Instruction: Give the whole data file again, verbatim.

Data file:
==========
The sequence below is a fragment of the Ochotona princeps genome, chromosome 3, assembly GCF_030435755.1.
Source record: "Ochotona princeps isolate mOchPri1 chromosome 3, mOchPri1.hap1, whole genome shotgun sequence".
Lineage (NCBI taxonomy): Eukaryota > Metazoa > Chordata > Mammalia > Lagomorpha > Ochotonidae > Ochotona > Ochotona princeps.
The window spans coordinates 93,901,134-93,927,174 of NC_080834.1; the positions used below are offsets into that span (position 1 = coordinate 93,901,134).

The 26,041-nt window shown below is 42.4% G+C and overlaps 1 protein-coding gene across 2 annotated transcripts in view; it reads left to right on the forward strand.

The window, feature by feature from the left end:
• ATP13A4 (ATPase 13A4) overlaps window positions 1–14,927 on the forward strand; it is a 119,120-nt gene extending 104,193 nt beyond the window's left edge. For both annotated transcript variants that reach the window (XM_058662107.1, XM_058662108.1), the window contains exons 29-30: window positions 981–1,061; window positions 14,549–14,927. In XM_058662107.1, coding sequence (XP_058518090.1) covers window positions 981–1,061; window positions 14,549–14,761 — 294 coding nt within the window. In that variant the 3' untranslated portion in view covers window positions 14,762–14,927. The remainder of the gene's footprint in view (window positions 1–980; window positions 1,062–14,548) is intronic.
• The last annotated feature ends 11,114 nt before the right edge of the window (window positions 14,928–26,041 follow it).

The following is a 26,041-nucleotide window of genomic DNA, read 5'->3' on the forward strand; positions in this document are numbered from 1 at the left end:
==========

The sequence below is a fragment of the Ochotona princeps genome, chromosome 3, assembly GCF_030435755.1.
Source record: "Ochotona princeps isolate mOchPri1 chromosome 3, mOchPri1.hap1, whole genome shotgun sequence".
Lineage (NCBI taxonomy): Eukaryota > Metazoa > Chordata > Mammalia > Lagomorpha > Ochotonidae > Ochotona > Ochotona princeps.
The window spans coordinates 93,901,134-93,927,174 of NC_080834.1; the positions used below are offsets into that span (position 1 = coordinate 93,901,134).

The 26,041-nt window shown below is 42.4% G+C and overlaps 1 protein-coding gene across 2 annotated transcripts in view; it reads left to right on the forward strand.

The window, feature by feature from the left end:
• ATP13A4 (ATPase 13A4) overlaps window positions 1–14,927 on the forward strand; it is a 119,120-nt gene extending 104,193 nt beyond the window's left edge. For both annotated transcript variants that reach the window (XM_058662107.1, XM_058662108.1), the window contains exons 29-30: window positions 981–1,061; window positions 14,549–14,927. In XM_058662107.1, coding sequence (XP_058518090.1) covers window positions 981–1,061; window positions 14,549–14,761 — 294 coding nt within the window. In that variant the 3' untranslated portion in view covers window positions 14,762–14,927. The remainder of the gene's footprint in view (window positions 1–980; window positions 1,062–14,548) is intronic.
• The last annotated feature ends 11,114 nt before the right edge of the window (window positions 14,928–26,041 follow it).

The following is a 26,041-nucleotide window of genomic DNA, read 5'->3' on the forward strand; positions in this document are numbered from 1 at the left end: